FIG. 1. Virgin Atlantic recently completed the first trans-Atlantic crossing using 100% SAF in both engines.
The BioForming S2A process. Bioforming S2A technology produces BioForm SAK that can be blended with SAF produced from paraffinic pathways, such as HEFA, F-T or alcohol-to-jet (AtJ) to produce 100% bio-based jet fuel that is functionally indistinguishable from conventional jet fuel.
Although the fuel used in the successful Virgin Atlantic trans-Atlantic crossing used SAK produced from dextrose from corn, the bio-based aromatics can be created using a wide range of plant sugars, including beet sugar, sugar cane and corn starch, as well as cellulosic sugars produced from bagasse, corn stover, grasses, sorghum and wood, and other soluble carbohydrates have the potential to be the feedstock for SAK (FIG. 2).
FIG. 2. The Bioforming S2A technology.
Feedstocks are cleaned prior to entering a hydrogenation process that stabilizes the sugars. A hydrodeoxygenation phase then lowers the oxygen content before an acid condensation step to create the aromatic mixture. The properties of the resulting SAK, with fewer polynuclear aromatics, mean the drop-in SAF burns cleaner than conventional jet fuel, producing lower particulate emissions and providing increased fuel efficiency. The aromatics found in conventional jet fuel are a significant contributor to the fine particulate matter released when jet fuel is burned. BioForm SAK can reduce particulate emissions by up to 80%.
Creating a SAF economy. By enabling the use of drop-in 100% SAF, BioForm SAK has provided a viable route to meet 2030 and 2050 emissions reduction targets. It supplies the necessary aromatics for jet fuel and can be blended with a range of other SAF, accelerating the shift from conventional fuel to sustainable alternatives compatible with existing aviation technology. The various demonstration flights using BioForm SAK have also shown that SAK can be a ‘normalizer’ to ensure different SAF blendstocks can be brought within specification and meet aviation performance criteria.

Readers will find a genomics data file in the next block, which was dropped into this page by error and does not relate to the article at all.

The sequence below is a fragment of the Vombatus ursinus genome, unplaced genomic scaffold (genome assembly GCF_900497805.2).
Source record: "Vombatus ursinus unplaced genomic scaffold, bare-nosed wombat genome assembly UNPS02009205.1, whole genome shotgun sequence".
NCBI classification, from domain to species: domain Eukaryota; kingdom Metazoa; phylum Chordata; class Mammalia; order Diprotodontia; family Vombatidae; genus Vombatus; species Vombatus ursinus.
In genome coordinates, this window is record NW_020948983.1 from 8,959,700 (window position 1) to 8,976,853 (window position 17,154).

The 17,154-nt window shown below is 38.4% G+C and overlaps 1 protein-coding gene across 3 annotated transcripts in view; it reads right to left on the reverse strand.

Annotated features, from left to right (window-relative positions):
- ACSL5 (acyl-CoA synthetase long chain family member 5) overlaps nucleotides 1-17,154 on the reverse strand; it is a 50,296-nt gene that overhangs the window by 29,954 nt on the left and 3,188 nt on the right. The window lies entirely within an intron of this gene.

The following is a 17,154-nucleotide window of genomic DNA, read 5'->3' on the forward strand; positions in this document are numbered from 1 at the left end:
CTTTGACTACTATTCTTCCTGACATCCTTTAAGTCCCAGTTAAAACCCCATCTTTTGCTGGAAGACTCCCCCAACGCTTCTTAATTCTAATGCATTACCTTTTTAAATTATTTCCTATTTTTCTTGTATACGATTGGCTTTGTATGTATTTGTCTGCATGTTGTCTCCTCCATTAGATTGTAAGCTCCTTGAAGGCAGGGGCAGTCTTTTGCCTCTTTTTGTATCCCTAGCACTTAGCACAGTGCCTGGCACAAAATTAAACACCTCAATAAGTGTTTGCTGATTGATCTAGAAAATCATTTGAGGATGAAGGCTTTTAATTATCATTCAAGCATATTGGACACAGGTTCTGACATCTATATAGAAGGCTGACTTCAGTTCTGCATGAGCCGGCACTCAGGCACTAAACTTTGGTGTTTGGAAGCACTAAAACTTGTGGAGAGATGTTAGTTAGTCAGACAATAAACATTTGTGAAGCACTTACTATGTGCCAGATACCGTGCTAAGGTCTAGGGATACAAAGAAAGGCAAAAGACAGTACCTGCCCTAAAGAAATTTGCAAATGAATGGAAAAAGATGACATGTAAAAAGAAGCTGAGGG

Along with government policies to promote the use of increasing percentages of SAF, SAK could provide a catalyst to ramp up SAF production volumes more quickly and enable the industry to meet its decarbonization objectives. It means industry can move forward without the need to change infrastructure or engine technology.
Beyond aviation. BioFormate® is a mixture of chemical components that can also be used across different industries to make a variety of end products, including bio-gasoline and bio-BTX (benzene, toluene and xylenes), used in the production of many products, including pharmaceuticals, polymers, textiles and coatings. Therefore, this innovative process can be an important part of decarbonizing road transport and the production of many other products the world relies on today.
Takeaway. The Virgin Atlantic 100% SAF trans-Atlantic flight has shown the art of the possible, made viable by creating a SAF pathway that includes aromatics. BioForm SAK not only clears the runway to ultimately making jet fuel more sustainable and reducing carbon emissions, but it also reduces the release of fine particulate matter into the air and, through flexible feedstock options, provides a solution that will be secure and sustainable for the future.